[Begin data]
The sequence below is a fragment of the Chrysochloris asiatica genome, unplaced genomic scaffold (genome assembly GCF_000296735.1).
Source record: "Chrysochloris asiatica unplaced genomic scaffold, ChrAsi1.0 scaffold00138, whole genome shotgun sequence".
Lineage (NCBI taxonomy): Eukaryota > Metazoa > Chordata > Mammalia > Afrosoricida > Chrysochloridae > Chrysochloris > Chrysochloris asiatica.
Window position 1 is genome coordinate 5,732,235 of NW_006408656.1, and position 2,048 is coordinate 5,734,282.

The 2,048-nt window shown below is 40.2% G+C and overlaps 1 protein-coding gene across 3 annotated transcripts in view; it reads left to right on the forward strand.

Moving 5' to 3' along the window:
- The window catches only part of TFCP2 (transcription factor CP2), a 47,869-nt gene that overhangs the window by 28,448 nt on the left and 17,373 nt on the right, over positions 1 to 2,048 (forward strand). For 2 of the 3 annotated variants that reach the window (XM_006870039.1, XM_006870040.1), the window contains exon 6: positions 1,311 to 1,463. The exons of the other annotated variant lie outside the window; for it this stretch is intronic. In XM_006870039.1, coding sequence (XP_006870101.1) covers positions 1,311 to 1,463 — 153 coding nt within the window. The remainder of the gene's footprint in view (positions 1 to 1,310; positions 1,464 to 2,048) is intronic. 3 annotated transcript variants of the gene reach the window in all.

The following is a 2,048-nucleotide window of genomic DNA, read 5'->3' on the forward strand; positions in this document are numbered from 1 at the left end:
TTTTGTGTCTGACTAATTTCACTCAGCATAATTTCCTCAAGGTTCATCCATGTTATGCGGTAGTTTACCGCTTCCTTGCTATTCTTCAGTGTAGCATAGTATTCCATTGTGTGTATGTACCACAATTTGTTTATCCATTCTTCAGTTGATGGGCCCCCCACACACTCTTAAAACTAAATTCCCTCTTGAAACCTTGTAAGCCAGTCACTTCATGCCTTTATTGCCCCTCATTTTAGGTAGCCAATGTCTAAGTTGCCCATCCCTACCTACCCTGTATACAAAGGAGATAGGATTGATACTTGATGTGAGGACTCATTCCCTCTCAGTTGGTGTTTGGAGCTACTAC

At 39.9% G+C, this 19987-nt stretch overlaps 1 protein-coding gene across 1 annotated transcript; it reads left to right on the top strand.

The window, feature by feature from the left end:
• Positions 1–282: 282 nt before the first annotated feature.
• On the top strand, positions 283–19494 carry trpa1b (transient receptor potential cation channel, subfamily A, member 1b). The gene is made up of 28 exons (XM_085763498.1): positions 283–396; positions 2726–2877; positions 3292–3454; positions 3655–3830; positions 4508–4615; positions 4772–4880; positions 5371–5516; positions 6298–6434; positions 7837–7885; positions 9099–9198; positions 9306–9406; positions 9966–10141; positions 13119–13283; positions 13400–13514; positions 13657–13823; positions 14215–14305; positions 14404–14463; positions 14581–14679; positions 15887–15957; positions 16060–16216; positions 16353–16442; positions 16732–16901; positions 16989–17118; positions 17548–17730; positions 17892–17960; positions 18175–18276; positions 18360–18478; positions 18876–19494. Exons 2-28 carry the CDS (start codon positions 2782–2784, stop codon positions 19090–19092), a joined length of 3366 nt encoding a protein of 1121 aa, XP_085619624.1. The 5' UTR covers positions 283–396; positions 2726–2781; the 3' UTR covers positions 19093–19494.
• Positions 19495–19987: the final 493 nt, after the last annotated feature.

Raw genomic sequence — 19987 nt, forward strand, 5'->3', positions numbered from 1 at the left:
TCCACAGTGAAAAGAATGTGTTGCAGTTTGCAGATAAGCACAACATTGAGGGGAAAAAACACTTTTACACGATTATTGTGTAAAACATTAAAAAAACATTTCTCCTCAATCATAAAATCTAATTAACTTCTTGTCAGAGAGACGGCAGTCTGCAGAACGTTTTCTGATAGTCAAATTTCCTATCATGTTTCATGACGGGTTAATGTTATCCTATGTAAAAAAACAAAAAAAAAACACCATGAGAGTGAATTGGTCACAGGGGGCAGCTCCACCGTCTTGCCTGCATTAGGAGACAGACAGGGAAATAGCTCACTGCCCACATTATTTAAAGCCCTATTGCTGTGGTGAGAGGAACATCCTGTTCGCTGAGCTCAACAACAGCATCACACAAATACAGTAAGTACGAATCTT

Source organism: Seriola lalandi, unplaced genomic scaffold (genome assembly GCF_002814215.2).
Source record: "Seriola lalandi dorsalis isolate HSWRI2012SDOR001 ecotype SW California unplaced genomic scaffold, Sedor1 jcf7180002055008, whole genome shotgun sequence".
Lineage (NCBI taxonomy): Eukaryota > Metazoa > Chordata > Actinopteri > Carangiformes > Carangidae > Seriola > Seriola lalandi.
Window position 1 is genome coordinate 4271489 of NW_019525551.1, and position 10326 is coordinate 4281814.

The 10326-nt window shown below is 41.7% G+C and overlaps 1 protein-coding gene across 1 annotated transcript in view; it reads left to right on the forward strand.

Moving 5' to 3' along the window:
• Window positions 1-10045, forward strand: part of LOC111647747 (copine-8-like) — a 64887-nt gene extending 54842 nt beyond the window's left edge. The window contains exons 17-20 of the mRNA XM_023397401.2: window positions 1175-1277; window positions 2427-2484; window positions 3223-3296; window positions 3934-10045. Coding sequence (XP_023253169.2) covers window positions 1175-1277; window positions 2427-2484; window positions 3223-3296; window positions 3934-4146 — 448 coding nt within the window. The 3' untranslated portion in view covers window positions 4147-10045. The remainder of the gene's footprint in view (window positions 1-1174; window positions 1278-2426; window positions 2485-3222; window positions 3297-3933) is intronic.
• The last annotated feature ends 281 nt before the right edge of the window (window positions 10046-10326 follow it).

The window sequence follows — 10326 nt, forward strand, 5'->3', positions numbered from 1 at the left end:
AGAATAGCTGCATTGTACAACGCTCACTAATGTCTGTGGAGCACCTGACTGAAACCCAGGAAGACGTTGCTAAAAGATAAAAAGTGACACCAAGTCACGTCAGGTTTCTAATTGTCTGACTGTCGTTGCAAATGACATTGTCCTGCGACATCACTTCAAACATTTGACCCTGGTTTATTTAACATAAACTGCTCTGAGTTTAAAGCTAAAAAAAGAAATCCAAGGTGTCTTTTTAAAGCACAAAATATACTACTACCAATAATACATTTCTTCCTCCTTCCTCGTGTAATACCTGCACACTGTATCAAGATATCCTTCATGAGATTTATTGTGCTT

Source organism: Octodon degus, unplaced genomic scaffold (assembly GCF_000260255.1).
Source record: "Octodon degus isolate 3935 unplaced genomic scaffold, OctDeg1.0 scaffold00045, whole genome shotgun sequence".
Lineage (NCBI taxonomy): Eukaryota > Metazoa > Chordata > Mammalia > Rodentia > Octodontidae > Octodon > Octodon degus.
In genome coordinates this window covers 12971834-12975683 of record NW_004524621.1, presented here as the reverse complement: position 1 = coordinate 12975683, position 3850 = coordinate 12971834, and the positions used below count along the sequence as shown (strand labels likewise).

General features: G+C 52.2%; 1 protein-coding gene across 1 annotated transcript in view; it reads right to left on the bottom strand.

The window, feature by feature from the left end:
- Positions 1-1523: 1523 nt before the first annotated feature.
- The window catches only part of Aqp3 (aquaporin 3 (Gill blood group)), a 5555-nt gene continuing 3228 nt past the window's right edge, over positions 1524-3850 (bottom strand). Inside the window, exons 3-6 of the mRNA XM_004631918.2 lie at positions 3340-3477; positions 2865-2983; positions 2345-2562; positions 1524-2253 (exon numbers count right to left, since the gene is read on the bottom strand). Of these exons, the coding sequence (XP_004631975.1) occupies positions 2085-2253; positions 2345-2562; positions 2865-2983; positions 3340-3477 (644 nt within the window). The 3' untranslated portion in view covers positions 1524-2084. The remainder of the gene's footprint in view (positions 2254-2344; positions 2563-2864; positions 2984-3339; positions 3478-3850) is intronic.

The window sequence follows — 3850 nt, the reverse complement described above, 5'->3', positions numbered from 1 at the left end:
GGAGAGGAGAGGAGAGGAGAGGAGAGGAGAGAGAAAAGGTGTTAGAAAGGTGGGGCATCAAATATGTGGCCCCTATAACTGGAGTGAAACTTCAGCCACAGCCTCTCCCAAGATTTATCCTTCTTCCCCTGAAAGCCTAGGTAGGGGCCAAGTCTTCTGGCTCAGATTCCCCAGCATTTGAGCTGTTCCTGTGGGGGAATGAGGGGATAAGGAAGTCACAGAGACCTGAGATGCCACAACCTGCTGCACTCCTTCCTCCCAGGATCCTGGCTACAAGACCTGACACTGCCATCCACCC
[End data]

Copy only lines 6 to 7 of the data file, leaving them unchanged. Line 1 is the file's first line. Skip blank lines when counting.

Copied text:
Moving 5' to 3' along the window:
- The window catches only part of TFCP2 (transcription factor CP2), a 47,869-nt gene that overhangs the window by 28,448 nt on the left and 17,373 nt on the right, over positions 1 to 2,048 (forward strand). For 2 of the 3 annotated variants that reach the window (XM_006870039.1, XM_006870040.1), the window contains exon 6: positions 1,311 to 1,463. The exons of the other annotated variant lie outside the window; for it this stretch is intronic. In XM_006870039.1, coding sequence (XP_006870101.1) covers positions 1,311 to 1,463 — 153 coding nt within the window. The remainder of the gene's footprint in view (positions 1 to 1,310; positions 1,464 to 2,048) is intronic. 3 annotated transcript variants of the gene reach the window in all.